To sound presumptuous, Bollywood has always highlighted male friendship in an obviously gay manner. Or probably we hadn’t known about homosexuality as much back then. But if you revisit certain Bollywood movies, even classics the gay angle cannot be mistaken. The filmmakers may have never known male friendships because I haven’t ever seen the kind of male friendships that they chose to portray on screen. Right from Jai-Veeru in Sholay to the trio in Dil Chahta Hai, there have been several such male bonding exercises that have been dubious; maybe not the latter but certainly some in the not so distant past. If you remember Silsila and a scene earlier in the movie when brothers Amitabh and Shashi Kapoor are bathing together; yup! You heard that right and when one of them drops the soap and the other asks him to get it. He almost does and then pauses and slyly smiling says, Bhai, Main Nahee Uthaoonga. Many didn’t get that joke back then. You will now if you know that one when they warn you that if you drop a coin in San Francisco, don’t pick it up.
Due to lack of quality releases and relatively much free time these days, I was watching an oldie, Yaarana starring Amitabh Bachchan and Amjad Khan in an immortal bond of friendship that seeks to be remembered through the ages much like Romeo & Juliet. Except they are closer to each other than Romeo & Juliet and often walk around the village hand-in-hand while the simple villagers sing paeans to their ‘deep friendship’; no pun intended. They are childhood friends and often consult each other on even trivial matters, like boxers or briefs; ok, I made that up but you get the picture regardless of how weird it might be. Of course, one has to be richer; much richer than the other to somehow fulfill the cardinal rule of Bollywood friendships. There are numerous instances in the movie when you get the strange Brokeback feeling and I was rolling on the floor laughing at even the simple dialogues that they would utter like, Kishan idhar aa aur nikaal. Now, how can you not laugh at that especially when they mouth dialogues that they would give their life for each other and cry all night long when one is about to leave for the city? I am not deliberating berating Yaarana for being too gay but if you take a look at it now, you will definitely understand what I am talking about.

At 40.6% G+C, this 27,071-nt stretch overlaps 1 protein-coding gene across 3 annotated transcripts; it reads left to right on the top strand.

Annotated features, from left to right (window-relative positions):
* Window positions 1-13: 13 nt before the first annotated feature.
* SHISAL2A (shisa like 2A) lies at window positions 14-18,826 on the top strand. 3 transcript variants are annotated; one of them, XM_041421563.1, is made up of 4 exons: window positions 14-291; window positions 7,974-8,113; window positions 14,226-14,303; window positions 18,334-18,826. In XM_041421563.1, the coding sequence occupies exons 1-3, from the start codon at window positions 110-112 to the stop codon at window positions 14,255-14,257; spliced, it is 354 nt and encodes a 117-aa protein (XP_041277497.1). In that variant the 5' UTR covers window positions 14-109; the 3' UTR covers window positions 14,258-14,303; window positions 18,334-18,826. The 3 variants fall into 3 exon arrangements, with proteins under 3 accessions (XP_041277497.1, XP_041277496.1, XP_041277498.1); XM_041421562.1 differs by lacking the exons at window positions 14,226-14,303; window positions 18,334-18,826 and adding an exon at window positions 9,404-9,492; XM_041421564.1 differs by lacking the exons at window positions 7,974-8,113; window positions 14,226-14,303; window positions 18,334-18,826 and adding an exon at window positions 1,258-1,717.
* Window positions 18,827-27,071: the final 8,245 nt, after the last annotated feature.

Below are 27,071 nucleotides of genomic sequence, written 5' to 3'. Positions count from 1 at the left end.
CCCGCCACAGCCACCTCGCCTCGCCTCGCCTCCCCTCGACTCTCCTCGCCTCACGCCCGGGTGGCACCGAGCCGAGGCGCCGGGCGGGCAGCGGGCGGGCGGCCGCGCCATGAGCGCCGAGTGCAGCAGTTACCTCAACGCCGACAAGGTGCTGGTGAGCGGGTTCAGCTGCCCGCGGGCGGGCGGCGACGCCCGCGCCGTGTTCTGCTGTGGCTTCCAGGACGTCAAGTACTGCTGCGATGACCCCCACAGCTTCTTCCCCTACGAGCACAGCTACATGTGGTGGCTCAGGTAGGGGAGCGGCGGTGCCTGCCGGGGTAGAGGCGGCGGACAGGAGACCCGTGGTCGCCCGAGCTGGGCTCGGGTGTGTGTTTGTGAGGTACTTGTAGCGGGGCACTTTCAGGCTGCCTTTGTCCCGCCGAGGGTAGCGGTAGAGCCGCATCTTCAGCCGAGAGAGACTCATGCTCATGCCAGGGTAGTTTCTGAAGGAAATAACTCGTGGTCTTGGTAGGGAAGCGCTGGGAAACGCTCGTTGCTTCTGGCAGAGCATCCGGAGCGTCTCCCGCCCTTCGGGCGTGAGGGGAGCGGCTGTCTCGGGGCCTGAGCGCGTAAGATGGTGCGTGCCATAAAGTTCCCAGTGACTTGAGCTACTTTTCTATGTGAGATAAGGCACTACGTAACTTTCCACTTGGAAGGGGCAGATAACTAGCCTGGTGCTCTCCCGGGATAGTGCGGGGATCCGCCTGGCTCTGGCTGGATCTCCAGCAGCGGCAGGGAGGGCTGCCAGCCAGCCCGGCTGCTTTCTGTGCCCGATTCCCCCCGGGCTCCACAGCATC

Probably it was a more innocent time back then because in recent times, an Akshay-Bobby starrer Dosti hit the screen sometime this past December and was instantly panned by the critics as Gay-watch because guys simply don’t bond the way they show in the movies. Of course, we see guys holding hands and walking with their arms around their shoulder all the time even in the rural parts but somehow now such a visual instantly sets off the gay alarm for me. I might be corrupted but I may be right too. And nothing wrong in that either.
Full disclosure: I fully endorse gay rights including their right to marry and to adopt children.
Update: If you thought I saw Bollywood through rainbow-tinted glasses and offended your innocence, take a look at 100% Indian-bred Jabberwock’s analysis of Dharam-Veer. What’s more, Turbanhead has stills from a oh-so gay song from the movie.